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The African Wench

Composed on 26 July 1988

This woman of gigantic stature, of African descent

Who, when angered, left on anything a dent,

Was known to be of a romantic temperament.

She married a Maldivian indigent

A slight Didi whose lack of energy was evident,

And for her was never meant.

Ghee-chillies she sold for a cent,

To big wigs little favours she lent,

But on young lads, she lavishly spent.

Betel-nut she chewed constantly for enjoyment,

Making the mouth red and radiant

And matching it well with her garment.

This African Wench was quite liberated and independent,

Though by no means very innocent,

And knew a few ways to keep people silent.

Authorís Annotation:

"The African Wench" the person was a Negro slave bought and imported from a slave market near Mecca by one of the aristocratic families of Male. She was the last of a long line of African and Eastern European (Charukeysi) slaves imported to Male, up until early in the twentieth century. She was normally called "Baburu Manje", which meant "Negro Wench". Her legal name was Baburu Aminah Fulu. Most imported African and European slaves were given Maldivian names on purchase. There were some slaves who were allowed to keep their native names. Three slaves owned by our family come to mind. They were Heyna, Combo, and Akayambo Yamakuwa, all Negro men. A massive Negro woman, complete with tribal markings branded across her face, "The African Wench" would have stood out among the rather diminutive Maldivians. Baburu Aminah Fulu died in the 1950ís.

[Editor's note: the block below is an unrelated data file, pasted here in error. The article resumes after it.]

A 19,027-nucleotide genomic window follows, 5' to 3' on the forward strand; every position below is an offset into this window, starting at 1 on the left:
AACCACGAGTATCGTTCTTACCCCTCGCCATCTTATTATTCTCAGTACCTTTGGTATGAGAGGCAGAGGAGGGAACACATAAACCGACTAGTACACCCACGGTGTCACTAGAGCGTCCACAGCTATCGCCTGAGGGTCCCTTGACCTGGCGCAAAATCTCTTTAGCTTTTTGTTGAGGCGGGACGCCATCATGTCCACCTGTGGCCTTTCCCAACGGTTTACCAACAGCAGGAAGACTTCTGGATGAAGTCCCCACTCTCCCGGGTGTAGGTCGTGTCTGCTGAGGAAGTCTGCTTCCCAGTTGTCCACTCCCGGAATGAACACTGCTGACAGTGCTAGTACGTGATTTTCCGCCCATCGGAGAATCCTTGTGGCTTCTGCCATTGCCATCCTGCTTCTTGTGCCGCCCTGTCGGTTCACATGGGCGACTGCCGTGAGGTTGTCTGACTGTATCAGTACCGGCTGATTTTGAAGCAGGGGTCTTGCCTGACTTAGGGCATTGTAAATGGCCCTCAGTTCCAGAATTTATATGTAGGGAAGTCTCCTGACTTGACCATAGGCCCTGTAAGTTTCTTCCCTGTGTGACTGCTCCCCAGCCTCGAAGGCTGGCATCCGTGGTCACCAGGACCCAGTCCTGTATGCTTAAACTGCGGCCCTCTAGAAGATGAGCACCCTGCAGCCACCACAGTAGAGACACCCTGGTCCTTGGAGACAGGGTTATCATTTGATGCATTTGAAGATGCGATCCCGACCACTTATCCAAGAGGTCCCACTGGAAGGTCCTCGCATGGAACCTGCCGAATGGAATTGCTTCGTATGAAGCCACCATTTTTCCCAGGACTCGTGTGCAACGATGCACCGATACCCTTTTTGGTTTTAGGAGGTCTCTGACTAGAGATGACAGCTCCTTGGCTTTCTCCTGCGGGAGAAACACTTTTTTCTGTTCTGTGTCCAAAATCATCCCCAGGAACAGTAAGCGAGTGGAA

Abdul Rasheed did not include "The African Wench" in his anthology of poems and verses because the ethnically polarised American readership was likely to misunderstand it. In fact from the point of view of Maldives society up until the mid-twentieth century, there was no ethnic derogation in the poem. Slaves, both Negro and Eastern European held a higher status compared to many common Maldivians, because of the status of their owners.

"Ghee-chilli" is literal translation of "githeyo-mirus". "Ghee" is an Anglo-Indian term used for clarified butter, which in Maldivian is called githeyo. "Githeyo-mirus" is a variety of very hot peppers sometimes known as "Scotchmanís bonnet".

 

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